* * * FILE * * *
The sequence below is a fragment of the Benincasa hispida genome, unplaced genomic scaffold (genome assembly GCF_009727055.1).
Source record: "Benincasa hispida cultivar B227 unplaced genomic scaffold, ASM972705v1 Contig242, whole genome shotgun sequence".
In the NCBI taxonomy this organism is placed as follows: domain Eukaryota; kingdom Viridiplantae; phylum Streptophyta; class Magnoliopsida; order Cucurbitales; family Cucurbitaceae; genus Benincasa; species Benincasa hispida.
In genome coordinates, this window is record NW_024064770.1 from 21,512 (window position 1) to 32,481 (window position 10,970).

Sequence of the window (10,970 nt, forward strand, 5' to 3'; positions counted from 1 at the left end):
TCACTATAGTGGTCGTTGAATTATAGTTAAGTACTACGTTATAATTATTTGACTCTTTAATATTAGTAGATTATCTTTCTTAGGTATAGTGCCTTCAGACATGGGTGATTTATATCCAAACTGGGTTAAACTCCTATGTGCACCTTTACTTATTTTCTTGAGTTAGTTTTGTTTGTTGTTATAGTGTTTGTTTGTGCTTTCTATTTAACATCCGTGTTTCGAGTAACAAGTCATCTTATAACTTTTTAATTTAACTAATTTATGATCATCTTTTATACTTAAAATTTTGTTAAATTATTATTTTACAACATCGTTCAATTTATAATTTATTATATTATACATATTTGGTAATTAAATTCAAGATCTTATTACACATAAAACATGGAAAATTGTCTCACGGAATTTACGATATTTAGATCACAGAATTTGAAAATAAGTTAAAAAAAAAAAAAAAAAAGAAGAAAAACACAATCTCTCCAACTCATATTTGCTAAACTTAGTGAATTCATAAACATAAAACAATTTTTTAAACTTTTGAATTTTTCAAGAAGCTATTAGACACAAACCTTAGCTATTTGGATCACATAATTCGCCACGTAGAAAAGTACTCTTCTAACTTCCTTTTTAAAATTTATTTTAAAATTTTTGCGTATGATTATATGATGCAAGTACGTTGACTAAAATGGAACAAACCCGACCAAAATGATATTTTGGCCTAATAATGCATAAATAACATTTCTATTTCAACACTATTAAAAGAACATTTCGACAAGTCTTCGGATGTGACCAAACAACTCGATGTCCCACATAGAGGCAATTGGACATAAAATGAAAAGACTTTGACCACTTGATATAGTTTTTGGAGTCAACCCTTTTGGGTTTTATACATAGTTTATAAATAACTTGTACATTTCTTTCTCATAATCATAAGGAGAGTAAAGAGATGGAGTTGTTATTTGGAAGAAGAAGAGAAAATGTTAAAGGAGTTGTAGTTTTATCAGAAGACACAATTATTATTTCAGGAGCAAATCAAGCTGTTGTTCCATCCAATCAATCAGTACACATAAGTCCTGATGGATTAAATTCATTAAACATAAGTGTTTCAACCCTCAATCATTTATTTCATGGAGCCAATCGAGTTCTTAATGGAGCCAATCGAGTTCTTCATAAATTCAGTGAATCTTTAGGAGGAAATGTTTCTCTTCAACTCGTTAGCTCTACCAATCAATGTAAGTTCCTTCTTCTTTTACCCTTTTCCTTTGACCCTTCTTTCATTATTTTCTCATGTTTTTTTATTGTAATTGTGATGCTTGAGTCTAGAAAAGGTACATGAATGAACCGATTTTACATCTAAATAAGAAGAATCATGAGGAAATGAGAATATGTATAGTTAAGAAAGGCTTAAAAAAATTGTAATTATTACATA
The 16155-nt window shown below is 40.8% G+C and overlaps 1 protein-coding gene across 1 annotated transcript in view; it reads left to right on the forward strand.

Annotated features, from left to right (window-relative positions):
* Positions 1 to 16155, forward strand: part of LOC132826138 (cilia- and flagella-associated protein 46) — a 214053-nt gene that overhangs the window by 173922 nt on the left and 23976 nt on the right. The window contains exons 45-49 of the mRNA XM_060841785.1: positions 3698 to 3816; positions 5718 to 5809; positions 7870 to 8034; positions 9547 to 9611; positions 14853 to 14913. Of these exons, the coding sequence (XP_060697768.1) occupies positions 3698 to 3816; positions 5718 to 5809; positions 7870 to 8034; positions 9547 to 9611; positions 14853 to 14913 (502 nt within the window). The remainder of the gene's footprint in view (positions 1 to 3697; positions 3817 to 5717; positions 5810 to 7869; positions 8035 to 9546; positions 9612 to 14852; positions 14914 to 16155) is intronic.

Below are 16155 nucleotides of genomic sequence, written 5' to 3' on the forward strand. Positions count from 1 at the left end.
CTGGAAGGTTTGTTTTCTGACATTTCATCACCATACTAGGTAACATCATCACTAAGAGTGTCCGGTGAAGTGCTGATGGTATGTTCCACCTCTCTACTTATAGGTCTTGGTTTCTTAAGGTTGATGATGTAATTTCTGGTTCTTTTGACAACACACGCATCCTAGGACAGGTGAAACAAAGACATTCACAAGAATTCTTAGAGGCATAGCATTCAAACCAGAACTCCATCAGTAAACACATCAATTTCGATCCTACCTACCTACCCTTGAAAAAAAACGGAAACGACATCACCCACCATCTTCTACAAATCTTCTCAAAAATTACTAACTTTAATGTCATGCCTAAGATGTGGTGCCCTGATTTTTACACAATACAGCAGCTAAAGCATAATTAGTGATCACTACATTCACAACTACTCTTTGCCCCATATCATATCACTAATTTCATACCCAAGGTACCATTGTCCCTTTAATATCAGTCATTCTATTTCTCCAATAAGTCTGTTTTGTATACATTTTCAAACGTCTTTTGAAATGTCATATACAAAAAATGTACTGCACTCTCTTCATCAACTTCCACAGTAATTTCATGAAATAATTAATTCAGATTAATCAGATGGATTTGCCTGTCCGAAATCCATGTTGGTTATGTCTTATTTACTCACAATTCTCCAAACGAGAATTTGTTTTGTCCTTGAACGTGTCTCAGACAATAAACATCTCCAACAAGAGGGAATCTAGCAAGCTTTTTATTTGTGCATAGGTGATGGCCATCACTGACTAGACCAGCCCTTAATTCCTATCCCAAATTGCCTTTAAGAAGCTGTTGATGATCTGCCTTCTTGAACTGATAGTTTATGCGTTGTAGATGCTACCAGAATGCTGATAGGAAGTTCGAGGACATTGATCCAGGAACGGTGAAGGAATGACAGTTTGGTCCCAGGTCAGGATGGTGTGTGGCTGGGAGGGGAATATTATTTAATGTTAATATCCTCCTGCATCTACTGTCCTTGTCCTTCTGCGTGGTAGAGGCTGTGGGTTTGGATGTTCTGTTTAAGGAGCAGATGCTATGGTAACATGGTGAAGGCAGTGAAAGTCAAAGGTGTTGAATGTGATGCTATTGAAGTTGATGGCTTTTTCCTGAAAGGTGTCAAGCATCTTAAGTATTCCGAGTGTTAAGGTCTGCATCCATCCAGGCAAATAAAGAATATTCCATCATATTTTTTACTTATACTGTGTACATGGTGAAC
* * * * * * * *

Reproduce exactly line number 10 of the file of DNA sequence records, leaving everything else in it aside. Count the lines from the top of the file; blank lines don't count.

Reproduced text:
Below are 16155 nucleotides of genomic sequence, written 5' to 3' on the forward strand. Positions count from 1 at the left end.